Last week, one of my colleague got arrested for failing to make a stop near our workplace. During the week, we discussed the situation and teased her a lot. That got us to talk about my situation and driving. For those of you who don't know, I'm fused from occiput to c3. That makes driving for me somewhat of a challenge. Because of the fusion, I've lost about 50% neck rotation, 20-30% in flexion and I can't almost not do lateral flexions. People can easily notice that there's something wrong with my neck. That brings us to my colleague's question. What happens if you get arrested and the policeman notices that you have trouble moving you head (which he/she surely would) and start asking questions. What if I tell him/her about my condition and they think I shouldn't be driving? Could they decide, to take away my license? I've been thinking about it this weekend and it troubles me. If that would happen to me, what would I be able to do? I've already lost so much because of my condition I surely wouldn't need that. Driving is really important for my independence and mental health, I don't think I could deal with loosing my license. What is your take on that? As it ever happened to anyone of you guys? I'd really like some input on that.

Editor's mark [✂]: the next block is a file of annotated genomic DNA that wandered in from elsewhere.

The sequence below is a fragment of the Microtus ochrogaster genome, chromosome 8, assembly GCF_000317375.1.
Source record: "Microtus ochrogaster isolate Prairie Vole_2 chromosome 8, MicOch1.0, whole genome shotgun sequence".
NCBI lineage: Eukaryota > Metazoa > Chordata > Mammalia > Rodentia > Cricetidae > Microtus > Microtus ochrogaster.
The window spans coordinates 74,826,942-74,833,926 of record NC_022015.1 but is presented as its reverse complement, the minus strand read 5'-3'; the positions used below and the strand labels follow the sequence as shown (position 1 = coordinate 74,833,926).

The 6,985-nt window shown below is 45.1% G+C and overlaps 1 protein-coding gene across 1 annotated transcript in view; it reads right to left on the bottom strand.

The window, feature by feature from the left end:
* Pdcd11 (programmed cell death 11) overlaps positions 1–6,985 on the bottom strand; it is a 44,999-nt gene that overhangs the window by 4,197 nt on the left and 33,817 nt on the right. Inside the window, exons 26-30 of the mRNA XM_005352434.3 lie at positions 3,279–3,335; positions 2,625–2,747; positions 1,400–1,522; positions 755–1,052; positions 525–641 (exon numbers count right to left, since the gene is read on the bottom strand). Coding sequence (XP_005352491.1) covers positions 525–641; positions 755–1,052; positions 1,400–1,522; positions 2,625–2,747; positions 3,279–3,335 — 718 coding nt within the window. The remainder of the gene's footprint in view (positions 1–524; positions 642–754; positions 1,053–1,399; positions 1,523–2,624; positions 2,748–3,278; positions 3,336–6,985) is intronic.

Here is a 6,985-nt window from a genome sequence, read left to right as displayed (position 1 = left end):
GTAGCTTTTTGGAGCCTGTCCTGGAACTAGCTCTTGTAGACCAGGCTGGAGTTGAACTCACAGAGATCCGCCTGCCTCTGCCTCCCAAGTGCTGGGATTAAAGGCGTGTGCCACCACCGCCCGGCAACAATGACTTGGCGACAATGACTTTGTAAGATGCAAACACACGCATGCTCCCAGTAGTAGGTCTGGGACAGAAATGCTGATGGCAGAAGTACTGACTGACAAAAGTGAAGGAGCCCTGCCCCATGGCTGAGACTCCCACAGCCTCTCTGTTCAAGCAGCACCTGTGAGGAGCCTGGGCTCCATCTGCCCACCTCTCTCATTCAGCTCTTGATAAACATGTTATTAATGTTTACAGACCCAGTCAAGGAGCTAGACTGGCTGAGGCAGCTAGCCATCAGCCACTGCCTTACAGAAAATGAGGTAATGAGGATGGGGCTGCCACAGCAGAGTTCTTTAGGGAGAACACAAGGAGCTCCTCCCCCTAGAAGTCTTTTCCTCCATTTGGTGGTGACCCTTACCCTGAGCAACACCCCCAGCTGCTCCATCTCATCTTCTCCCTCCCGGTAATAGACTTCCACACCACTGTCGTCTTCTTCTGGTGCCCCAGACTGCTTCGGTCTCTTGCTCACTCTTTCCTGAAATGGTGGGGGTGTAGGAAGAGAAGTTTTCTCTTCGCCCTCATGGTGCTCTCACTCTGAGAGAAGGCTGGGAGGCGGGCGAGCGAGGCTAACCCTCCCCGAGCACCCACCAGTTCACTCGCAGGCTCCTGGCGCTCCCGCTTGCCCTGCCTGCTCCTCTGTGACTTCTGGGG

• Pat, that is one thing that is scary. Funny I wondered the same thing with me. My input is...do what the DMV pamplet says. The younger you are the more important that is. That way there will be no reason for a cop to stop you.

  • patrain17ppatrain17 Ottawa area, CanadaPosts: 103